A lanky left-handed pitcher follows through on a powerful delivery at Dodger Stadium Sony San Diego/Sony Interactive Entertainment via Polygon

Here’s Sam in action, getting Cody Bellinger to swing at something he hated.

Here’s a better look at the gang following their Opening Day victory. The orange sleeve numbers are a bit of an indulgence but, hey, I like them. Seals cap logo by PSN user Kasabe_; SF monogram by Kirby1204; warmup jacket logo courtesy EWASS22.

Happy players talking on the infield after winning a baseball game. One is in a warmup jacket Sony San Diego/Sony Interactive Entertainment via Polygon

This is what their home uniform looks like. Kasabe_ also is the creator of the fancy lettering that I used for the uniform front.

uniform creation screen showing the san francisco seals home threads Sony San Diego/Sony Interactive Entertainment via Polygon

Over in the American League, I’ve always been a sucker for the long-gone St. Louis Browns and their orange-and-brown design. Unfortunately, “Browns” is not in the audio library of nicknames that announcer Matt Vasgersian will say. So I called them the Barons — close enough, and it sort of suits history. In early, early, early baseball history, the St. Louis Brown Stockings of the American Association were owned by “der poss man,” Chris von der Ahe, from Prussia.

Here are the Barons lined up on Opening Day in their home threads. The uniform logo is a modified version of the insignia for the St. Louis Terriers — of the Federal League — by SargioMomosso.

players in sunglasses, with caps off, stand for the national anthem before a baseball game Sony San Diego/Sony Interactive Entertainment via Polygon

The Barons’ road getup opts for a solid brown cap with a white logo; the very complicated two-color lettering is by DHeSS42.

uniform creation screen showing a player in road grays with an orange-and-brown ST LOUIS in fancy lettering across the front. Sony San Diego/Sony Interactive Entertainment via Polygon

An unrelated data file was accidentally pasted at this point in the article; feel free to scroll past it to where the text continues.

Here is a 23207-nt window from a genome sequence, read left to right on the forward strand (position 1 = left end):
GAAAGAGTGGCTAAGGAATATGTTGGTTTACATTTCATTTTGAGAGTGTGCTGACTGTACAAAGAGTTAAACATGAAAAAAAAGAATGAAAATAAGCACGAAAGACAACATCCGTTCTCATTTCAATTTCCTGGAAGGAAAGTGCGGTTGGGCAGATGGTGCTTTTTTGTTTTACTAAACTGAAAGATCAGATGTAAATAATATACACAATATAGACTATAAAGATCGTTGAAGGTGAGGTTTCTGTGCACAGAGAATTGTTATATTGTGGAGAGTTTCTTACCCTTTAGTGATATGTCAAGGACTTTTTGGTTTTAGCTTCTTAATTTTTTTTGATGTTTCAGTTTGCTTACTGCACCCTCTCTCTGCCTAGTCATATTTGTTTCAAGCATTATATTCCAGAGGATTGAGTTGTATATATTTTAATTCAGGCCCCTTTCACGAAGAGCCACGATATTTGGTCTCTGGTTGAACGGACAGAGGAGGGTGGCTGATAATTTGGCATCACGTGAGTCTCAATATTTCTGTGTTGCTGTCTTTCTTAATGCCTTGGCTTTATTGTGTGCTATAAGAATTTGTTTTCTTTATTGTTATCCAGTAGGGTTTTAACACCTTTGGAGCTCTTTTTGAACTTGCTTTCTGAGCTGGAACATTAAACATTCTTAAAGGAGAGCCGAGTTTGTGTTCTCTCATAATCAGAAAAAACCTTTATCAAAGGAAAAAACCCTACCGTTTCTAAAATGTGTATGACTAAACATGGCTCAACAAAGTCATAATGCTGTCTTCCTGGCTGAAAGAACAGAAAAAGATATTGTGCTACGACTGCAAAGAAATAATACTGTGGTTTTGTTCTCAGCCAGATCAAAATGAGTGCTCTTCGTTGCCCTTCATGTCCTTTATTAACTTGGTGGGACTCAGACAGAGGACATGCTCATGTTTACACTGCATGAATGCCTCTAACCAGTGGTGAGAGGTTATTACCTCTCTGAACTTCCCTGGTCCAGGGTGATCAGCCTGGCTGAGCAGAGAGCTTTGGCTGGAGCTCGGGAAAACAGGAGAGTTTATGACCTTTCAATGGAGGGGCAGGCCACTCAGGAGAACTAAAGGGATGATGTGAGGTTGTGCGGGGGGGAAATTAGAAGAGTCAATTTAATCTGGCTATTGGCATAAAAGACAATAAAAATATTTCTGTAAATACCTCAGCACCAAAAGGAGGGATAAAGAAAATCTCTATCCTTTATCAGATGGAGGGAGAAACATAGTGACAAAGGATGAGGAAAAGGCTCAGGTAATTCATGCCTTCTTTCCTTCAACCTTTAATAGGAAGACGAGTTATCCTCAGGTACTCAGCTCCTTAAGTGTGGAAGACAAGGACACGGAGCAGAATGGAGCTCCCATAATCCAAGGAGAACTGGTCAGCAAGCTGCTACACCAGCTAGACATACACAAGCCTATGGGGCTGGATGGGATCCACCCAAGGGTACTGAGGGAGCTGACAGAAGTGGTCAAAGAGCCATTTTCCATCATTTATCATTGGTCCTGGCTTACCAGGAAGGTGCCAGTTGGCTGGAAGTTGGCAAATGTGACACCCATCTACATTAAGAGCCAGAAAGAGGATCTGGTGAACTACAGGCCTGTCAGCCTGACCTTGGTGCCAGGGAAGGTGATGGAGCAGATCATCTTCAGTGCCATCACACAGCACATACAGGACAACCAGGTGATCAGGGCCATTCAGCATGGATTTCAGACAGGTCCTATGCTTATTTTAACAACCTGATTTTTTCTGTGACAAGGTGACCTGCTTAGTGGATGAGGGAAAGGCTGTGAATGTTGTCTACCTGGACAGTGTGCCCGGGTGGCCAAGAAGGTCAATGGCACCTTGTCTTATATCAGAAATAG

My newest project: The Tampico Stogies, from 1987’s Long Gone, which was basically HBO’s answer to Bull Durham. For those of you with twitching copy-editor eyeballs, yes, that apostrophe was part of the uniform logo in the film. Big thanks to PSN’s LifeBear for the faithful recreation of both the jersey script logo and the block T for the cap. The road uniform requires a two-color, block-letter TAMPICO that will take me some time, but I think I can handle that, at least.

Uniform editing screen showing a Tampico Stogies shirt on an MLB The Show 20 player
“And Stud Cantrell is King Shit ...”
Sony San Diego/Sony Interactive Entertainment via Polygon

Sure, there’s a lot of look-at-what-I-made bragging in the images above; I’m proud of my handiwork. But the message to baseball fans on the whole is: I lack all artistic skill and patience, and I still have an easy and enjoyable time with MLB The Show 20’s uniform editor. So for sure you can come up with something that scratches whatever escapist itch you have right now.

Unfortunately, you can’t import custom teams into the Road to the Show single-player mode, which remains this series’ most popular mode of play. But with the player lock feature, you get the same gameplay and season progression.

I’ve been player-locking to my made-up third baseman for the Barons, and my crafty southpaw for the Seals, and spending more time in Franchise than I have in ages. And once I get the Stogies done, I’ll probably start the season all over again — and play until I think of the next team I want to bring back.

Roster File is Polygon’s news and opinion column on the intersection of sports and video games.